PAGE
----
February 18th, 2008
11:38 AM ET

NAACP battle

Earlier this week, NAACP Chairman Julian Bond told CNN's Carol Costello that he didn't think there would be much fallout from the 64-member board over his letter to DNC Chairman Howard Dean urging him to find a way to seat the Michigan and Florida delegations.

He couldn't have been more wrong.

The NAACP board met today in New York and it was hot!

My board sources said board members came armed to take down Bond, and they almost succeeded.


Roland S. Martin is a nationally syndicated columnist, Chicago-based radio host, and frequent contributor to the AC360° Blog.

Sources said Bond was "running scared trying to assess the votes but board members are avoiding them."

The meeting was described as "super intense" and forces for and against Bond were "lobbying hard."

"The room is packed!" I was told. "I have never seen this many people in attendance."

One of the reasons Bond wanted to stay on was because next year marks the 100th anniversary of the NAACP, and he has always wanted to be chairman during this centennial celebration. Bond told me last year that after his two-year term concluded after the centennial in 2010, he would retire from the board.

Eventually, California NAACP President Alice Huffman ran against Bond for the chairman's position.

Bond has taken a lot of heat for his letter to Dean, not only because it put the NAACP in the middle of a Democratic Party battle, but also because he didn't run the idea by the board, nor its executive committee.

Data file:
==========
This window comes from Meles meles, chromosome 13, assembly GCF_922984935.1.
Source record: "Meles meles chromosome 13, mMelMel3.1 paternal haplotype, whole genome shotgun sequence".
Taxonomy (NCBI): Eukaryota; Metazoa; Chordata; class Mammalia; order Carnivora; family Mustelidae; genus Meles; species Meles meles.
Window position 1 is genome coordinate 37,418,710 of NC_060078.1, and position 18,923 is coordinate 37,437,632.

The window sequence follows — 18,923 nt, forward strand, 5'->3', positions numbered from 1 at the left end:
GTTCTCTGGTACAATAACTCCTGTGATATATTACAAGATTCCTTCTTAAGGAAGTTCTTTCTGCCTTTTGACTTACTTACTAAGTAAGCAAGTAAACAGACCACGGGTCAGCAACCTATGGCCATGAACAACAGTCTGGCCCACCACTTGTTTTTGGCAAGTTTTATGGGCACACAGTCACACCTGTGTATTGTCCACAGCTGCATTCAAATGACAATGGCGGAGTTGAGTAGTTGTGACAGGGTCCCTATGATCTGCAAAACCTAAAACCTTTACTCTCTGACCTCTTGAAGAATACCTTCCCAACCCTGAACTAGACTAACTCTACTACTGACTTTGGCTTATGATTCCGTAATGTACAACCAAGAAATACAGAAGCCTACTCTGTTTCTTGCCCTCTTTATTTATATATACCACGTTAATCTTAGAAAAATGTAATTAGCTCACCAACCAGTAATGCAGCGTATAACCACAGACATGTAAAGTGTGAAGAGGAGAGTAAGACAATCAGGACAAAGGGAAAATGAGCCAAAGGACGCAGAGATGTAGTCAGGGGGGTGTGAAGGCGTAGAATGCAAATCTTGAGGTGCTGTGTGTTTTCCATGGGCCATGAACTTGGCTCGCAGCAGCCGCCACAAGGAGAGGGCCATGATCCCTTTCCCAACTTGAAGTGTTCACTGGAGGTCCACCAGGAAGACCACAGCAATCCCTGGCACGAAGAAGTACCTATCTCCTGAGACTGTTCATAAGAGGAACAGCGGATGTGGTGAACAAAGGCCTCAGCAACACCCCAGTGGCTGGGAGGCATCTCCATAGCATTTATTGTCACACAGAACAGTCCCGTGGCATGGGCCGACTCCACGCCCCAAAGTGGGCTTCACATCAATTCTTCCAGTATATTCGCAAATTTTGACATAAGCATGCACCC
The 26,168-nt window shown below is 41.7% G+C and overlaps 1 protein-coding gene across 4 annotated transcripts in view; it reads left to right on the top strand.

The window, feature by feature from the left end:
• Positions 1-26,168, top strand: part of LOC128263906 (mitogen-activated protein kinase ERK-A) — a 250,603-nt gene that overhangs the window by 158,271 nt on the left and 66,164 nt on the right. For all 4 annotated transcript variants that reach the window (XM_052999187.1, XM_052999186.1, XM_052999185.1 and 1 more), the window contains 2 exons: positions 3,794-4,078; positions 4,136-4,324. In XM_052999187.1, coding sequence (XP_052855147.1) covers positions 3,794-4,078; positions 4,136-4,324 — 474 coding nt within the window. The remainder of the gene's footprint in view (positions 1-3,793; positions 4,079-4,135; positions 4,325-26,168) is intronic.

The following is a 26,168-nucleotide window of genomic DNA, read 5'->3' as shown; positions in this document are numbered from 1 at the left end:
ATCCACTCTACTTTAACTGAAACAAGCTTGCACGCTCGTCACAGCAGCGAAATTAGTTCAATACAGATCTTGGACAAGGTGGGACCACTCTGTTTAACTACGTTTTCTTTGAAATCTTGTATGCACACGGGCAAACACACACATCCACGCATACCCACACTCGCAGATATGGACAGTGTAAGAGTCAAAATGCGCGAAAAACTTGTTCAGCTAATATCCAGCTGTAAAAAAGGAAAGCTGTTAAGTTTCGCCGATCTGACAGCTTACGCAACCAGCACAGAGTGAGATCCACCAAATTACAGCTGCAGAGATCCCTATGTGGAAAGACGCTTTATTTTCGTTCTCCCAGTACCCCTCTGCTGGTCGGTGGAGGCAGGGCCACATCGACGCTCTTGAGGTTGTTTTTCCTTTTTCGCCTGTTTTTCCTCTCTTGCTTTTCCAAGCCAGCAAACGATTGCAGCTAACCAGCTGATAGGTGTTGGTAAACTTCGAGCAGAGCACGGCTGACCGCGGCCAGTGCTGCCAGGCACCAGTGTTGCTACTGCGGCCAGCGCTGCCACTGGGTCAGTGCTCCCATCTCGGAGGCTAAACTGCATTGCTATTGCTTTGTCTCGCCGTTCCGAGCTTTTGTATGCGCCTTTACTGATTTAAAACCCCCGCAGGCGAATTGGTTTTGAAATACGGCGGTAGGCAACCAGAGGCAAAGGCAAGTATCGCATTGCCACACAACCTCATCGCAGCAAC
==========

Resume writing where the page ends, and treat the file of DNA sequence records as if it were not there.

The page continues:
"I'm the chairman of the board, I'm empowered to speak for the NAACP between meetings of the board of directors," he told CNN's Costello. "We'll have a board meeting in New York this weekend, and we'll see whether or not there's any fallout from this. I doubt there is. I think most people support it."

My sources said NAACP big wigs in Michigan and Florida were not at all in favor of the letter, and were outraged that Bond decided to move on his own.

So after all of the speeches, angry back and forth between folks on both sides, the board voted by secret ballot, and Bond – a civil rights icon who some have said saved the NAACP in recent years by virtue of his leadership, while others say his micromanaging was responsible for the departure after a year of president and CEO Bruce Gordon – beat Huffman 31-20.

Also re-elected was board vice chair Rosalind Brock, who was targeted by some board members for removal.

The NAACP still has a problem in that they don't have a president and CEO, which has been held down by Dennis Hayes.

I've been told that the NAACP has a hand full of candidates who they are looking at to fill the job.

– Roland S. Martin, 360° Contributor

Filed under: Raw Politics • Roland S. Martin
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